Dear Brothers and Sisters in Christ,

My very Dear Sons,

We live in a new era of martyrs, that is to say, of “witnesses” to the truth of the Gospel. Christians are undergoing violent martyrdom at various locations around the globe, in numbers that rival and even surpass those attributed to the early centuries of the Church. This is no great secret: even secular society is aware of what is taking place to some extent. There are also many “social” martyrs in our day, that is to say faithful followers of the Lord who are being put to death, not in a bloody manner, but by being rejected, calumniated, ridiculed, scorned, persecuted, and mistreated in every way by those who prefer the world to God. This kind of martyrdom is getting closer to home—especially since a recent decision of our Supreme Court.

Among all the Church’s holy martyrs, Saint Peter and Saint Paul are, no doubt, the most notable and the noblest. They are truly two pillars of witness, two “lamp stands.” The words of the Book of Revelation, the Apocalypse, are fittingly applied to these brothers who bore testimony to the Lord in Rome under the Emperor Nero:

 And I will grant my two witnesses authority to prophesy for one thousand two hundred and sixty days, wearing sackcloth.  These are the two olive trees and the two lamp stands that stand before the Lord of the earth.  And if anyone wants to harm them, fire pours from their mouth and consumes their foes; anyone who wants to harm them must be killed in this manner.  They have authority to shut the sky, so that no rain may fall during the days of their prophesying, and they have authority over the waters to turn them into blood, and to strike the earth with every kind of plague, as often as they desire. When they have finished their testimony, the beast that comes up from the bottomless pit will make war on them and conquer them and kill them, and their dead bodies will lie in the street of the great city that is prophetically called Sodom and Egypt, where also their Lord was crucified (Apoc. 11).

After the age of the Apostles, many other champions of the faith followed in the footsteps of the two brothers, Saints Peter and Paul. One such hero was Saint Blandina, a young slave girl, who died in the amphitheatre at Lyon, in 177, saying “Christiana sum… et nihil apud nos mali geritur, I am a Christian, and there is no evil in our way of life”.

It has been related that in the terrible persecution going on right now in the Middle East has led to scenes eerily similar to the dramatic confrontations that are related in the Acts of the ancient martyrs. In one case, a family was recently confronted by the Islamic terrorists that are taking control of regions that have been Christian since the first century (Mosul). Despite the frantic efforts of the parents to stall for time or somehow convince the murderers to spare the children, it was no use. As the man with the sword asked each child in turn whether he or she was a Christian, the answer came with that firmness that only innocence can show, “I am Christian, Christianus sum.” And so these little children were put to death just like the Christians of the first centuries of the Church.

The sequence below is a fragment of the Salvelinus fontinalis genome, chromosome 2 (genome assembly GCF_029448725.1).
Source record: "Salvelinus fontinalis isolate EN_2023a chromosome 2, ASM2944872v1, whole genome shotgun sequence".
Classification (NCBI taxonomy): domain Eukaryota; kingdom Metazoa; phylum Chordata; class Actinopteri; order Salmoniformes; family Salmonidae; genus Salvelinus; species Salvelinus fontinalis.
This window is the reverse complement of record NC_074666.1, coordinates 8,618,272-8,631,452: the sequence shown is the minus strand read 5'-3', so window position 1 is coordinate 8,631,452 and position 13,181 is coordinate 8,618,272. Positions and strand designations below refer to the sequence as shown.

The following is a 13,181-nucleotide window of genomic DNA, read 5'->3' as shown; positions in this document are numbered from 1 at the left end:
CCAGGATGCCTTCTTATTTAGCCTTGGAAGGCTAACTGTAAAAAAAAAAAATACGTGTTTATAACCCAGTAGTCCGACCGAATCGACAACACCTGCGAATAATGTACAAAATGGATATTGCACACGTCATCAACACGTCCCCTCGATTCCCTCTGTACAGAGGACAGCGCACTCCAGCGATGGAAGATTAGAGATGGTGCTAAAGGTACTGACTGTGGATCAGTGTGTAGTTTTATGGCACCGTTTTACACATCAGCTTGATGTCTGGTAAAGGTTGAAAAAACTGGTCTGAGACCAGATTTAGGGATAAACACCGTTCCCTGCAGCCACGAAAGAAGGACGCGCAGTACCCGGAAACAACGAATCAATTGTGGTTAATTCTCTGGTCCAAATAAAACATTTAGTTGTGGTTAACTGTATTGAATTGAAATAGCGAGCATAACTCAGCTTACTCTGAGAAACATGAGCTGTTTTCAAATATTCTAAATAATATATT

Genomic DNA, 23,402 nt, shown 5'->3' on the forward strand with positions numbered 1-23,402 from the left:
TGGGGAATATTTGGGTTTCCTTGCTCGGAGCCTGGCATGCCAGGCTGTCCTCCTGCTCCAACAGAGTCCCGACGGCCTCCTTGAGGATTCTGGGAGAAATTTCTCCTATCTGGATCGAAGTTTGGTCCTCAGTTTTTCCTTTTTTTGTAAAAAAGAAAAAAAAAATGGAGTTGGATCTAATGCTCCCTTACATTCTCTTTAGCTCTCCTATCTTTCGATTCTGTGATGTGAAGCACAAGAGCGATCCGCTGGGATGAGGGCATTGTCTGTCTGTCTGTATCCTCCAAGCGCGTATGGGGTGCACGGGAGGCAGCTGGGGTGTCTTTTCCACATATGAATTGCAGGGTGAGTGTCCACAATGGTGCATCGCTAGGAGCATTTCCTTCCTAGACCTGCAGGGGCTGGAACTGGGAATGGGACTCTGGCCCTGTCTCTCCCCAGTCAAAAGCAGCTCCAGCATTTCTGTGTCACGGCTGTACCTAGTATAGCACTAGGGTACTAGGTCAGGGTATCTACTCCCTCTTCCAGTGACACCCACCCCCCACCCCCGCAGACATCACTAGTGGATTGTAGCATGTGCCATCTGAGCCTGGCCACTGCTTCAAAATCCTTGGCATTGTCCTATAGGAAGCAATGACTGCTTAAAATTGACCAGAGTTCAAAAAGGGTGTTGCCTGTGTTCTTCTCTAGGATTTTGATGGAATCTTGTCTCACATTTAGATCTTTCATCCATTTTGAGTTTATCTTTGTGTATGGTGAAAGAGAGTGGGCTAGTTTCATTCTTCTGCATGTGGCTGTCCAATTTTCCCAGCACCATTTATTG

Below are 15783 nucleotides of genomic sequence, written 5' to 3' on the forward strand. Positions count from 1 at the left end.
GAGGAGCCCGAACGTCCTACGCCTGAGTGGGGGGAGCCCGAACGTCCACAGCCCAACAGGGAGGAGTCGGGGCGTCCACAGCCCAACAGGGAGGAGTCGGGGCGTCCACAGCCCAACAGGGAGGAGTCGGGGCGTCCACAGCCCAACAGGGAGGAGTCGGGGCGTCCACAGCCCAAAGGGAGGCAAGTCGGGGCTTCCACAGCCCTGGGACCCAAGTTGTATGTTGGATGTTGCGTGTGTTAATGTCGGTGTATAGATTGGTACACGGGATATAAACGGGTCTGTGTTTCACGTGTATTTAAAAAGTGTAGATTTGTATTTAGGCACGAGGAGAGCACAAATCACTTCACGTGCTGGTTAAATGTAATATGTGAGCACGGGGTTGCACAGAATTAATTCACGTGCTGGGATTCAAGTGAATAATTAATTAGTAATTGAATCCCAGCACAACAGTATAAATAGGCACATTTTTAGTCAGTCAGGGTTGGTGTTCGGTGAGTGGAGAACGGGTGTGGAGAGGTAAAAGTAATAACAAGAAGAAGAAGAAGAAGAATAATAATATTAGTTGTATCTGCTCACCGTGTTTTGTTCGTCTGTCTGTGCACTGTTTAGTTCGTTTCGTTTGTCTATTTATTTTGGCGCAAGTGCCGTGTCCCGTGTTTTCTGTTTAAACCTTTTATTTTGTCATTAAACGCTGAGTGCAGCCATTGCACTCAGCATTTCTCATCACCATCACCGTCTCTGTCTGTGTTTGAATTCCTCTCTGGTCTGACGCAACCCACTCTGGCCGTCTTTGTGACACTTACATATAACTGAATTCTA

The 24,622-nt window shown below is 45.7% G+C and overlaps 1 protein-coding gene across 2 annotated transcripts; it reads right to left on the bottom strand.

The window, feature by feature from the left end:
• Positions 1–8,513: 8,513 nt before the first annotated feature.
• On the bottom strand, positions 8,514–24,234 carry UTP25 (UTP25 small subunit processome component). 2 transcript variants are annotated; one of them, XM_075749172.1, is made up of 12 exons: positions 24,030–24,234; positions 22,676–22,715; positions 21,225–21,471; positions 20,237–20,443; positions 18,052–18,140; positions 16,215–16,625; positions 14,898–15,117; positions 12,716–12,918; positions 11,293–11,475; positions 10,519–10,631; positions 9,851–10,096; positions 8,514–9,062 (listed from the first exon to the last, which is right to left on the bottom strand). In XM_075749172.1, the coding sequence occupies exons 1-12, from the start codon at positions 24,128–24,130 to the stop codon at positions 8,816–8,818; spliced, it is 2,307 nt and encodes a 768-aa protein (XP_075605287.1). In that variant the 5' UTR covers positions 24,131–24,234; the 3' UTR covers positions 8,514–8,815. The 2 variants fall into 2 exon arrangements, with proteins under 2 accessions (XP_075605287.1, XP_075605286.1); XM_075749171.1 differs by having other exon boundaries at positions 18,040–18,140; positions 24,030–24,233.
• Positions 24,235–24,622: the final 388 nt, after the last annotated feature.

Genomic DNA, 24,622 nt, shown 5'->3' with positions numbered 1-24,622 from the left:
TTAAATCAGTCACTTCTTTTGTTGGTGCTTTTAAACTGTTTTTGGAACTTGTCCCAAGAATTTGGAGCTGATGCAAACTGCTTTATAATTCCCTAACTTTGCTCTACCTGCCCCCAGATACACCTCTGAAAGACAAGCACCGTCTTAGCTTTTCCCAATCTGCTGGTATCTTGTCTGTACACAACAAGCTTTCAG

Although the same thing could happen one day in America, it does not look like such brutality as that carried out by the Islamic State is likely to come upon us in the near future. What we are more than likely to see, however (and it is already happening), is that sort of martyrdom that consists in being treated like pariahs, like fools, like second-class citizens, of being penalized for our Christian faith through more subtle and insidious tactics. As we all see, the new “normal” is moral permissiveness as has never before been witnessed in the history of the world. The new “normal” is anything and everything that denies the law of God and the very law of nature. The only thing that is considered truly abnormal all too often is an honest life according to the Gospel and the law of the Church. We are henceforward forewarned. The time is coming, perhaps, when we will be called to prove our loyalty to Christ under the deadly knife of this social persecution, if not under the material sword.

So let us humbly beg, through the intercession of Saints Peter and Paul, as well as through that of the Blessed Virgin, the grace of fortitude to stand up for what is right if and when we are called to bear witness to the Gospel. May we have the simple and profound courage to say, in sum, “Christianus sum, I am a Christian.” When all manner of accusations against the Catholic Church and against the Christian faith in general are multiplied around us and to our face, may we remember to say, “I am a Christian, and there is no evil in our way of life.” If a handful of Christians, even Catholic Christians, are found to be guilty of some sin or crime—even if, God forbid, they be priests—let us not fall into the trap of believing therefore that all is lost. Let us say, rather, with Saint Paul, “For to me, to live is Christ; and to die is gain” (Phil. 1:21). Let us also remember, so as not to lose courage, the words attributed to the Church Father, Tertullian, “Sanguis martyrum semen christianorum, the blood of martyrs is the seed of Christians.” If this is so, how many Christians there will be, when this new era of martyrdom has run its course! Amen. Alleluia.